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This Weeks Challenge – A Lettuce Hem Prom Dress

Posted by on 1:58 am in Featured, Latest Projects, Prom | Comments Off on This Weeks Challenge – A Lettuce Hem Prom Dress

Fear can be a paralysing thing. We all have things we fear, or are atleast a little anxious about. Something that we lay awake at night worrying over and analysing. For me, this week, it was a prom dress; with a unique hem. The dress had been waiting for me in the sewing studio; almost as though it was teasing or baiting me to come work on it. Each day for over a week, I would walk by it, hanging in it’s place on the rack, and I could swear it was mocking me. The unique hem on this dress is called a ‘lettuce leaf hem’, because of the curly frilly fullness of it. It is very pretty – but, for me atleast, very intimidating!  On this particular dress, the hem was done in the most difficult of fabrics – very fine tulle. Five layers of very fine tulle. Each layer about 10 yards in length. To accomplish this frilly look, the tulle needs to be cut off to the exact length needed. Then fishing line is sewn right on to the very edge of this hem. The fishing line gives the fabric it’s unique curl. I was intimidated to say the least. But, finally, I knew I could put it off no longer. I put the dress on the dressform and sat and looked at it, examining it, for about 20 minutes. I knew there had to be an easier way. And there was! I’ve only done a waist hem a few times; mostly because they can’t be done on many dresses without altering the entire skirt. But upon examing how this dress was constructed, I decided it could be done. First up, was to carefully remove all the appliques at the waist and the top of the skirt. Next, I separated the bodice from the skirt layers. After raising all the skirt layers to the appropriate length, I pinned them in place, using a pin about every 1/4 inch or so for security. I needed to add gathers to the new skirt waistline to ease in the fullness of the skirt, but that was ok, because it had been slightly gathered to begin with. Now, I carefully sewed the bodice and skirt back together. Next up was to put all those appliques back on! First I pinned them in place – Each applique was hand sewn back onto the outer most layer of tulle. Finally, several hours and a sore back later, it was finished! I know you can’t see in the picture, but the hem was raised about 5 inches at the front, tapering to nothing at a point just past the side seams. I’m pretty pleased with how it turned out. I do still need to learn to do that Lettuce leaf hem, but I think I would rather tackle it on a different fabric, such as chiffon or...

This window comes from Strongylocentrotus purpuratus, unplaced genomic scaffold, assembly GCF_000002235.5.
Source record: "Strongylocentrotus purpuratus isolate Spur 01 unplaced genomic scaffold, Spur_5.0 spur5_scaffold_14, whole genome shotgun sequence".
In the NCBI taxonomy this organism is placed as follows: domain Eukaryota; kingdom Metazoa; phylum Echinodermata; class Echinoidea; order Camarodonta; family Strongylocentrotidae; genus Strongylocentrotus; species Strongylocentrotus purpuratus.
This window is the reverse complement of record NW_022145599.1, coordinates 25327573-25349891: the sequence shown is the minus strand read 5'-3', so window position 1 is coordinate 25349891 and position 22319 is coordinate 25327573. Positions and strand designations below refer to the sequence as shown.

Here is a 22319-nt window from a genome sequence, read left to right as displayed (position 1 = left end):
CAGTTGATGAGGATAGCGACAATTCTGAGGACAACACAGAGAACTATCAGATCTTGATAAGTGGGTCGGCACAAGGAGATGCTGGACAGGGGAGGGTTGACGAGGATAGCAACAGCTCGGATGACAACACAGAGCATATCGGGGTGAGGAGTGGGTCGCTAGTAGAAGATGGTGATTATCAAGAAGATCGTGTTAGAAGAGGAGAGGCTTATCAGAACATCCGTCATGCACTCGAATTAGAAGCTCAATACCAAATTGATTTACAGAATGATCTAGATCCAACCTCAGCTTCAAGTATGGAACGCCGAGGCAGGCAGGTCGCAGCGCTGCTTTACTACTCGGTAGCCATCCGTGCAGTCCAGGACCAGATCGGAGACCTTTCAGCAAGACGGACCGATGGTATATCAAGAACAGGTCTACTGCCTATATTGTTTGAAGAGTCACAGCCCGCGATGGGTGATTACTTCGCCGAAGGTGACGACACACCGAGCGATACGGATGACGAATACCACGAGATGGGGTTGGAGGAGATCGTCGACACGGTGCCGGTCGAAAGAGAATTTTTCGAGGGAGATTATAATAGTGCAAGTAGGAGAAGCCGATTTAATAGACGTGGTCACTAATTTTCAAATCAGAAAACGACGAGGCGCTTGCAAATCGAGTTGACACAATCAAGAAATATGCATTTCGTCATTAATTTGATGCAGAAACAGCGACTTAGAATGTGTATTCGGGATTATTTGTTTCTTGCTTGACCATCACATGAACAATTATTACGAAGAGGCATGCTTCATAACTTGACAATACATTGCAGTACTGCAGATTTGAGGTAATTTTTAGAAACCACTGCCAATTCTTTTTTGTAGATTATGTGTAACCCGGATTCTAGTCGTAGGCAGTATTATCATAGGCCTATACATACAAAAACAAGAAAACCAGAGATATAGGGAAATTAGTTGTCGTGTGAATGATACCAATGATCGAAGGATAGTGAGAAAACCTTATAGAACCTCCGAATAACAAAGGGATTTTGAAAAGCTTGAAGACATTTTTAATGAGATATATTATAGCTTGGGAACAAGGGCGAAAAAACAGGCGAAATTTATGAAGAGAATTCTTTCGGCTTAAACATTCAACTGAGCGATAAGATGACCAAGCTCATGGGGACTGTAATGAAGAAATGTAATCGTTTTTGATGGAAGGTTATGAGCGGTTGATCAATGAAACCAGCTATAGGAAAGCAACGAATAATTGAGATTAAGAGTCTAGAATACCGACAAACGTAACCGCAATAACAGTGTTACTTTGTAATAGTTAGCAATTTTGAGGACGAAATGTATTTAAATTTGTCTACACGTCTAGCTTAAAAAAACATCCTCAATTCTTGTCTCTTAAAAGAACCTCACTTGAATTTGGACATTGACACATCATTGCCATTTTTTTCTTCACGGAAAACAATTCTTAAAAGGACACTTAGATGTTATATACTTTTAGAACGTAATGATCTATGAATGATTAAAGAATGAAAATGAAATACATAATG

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A Going Away Dress – Part II

Posted by on 2:41 am in Custom Designs, Featured, Latest Projects, Vintage Gowns | Comments Off on A Going Away Dress – Part II

Remember the last post about the Vintage Gown I am re-fashioning int o a Going Away Dress? Well today I want to show you the progress I have made.  This is what I started with –                   First I removed the buttons, the zipper, the lace ruffle at the bodice, and the sleeves and bodice overlay –                   Next, off came all of these lovely paisley lace motiffs –                   After removing all the lace and embellishments, it was time to seperate the bodice from the skirt and over skirt –                                        And now to start putting it all back together!                              The bodice will have straps made; the skirt has been chopped off to about knee level.  The skirt also will get taken in at the sides, panels removed at the back, and a new layer of chiffon added. The Paisley motiffs will be re-applied at the neckline, buttons re-sewn at the back, and a sash added at the waist. My lovely bride will be coming in a few days for her next fitting; I’m excited to see her reaction!      ...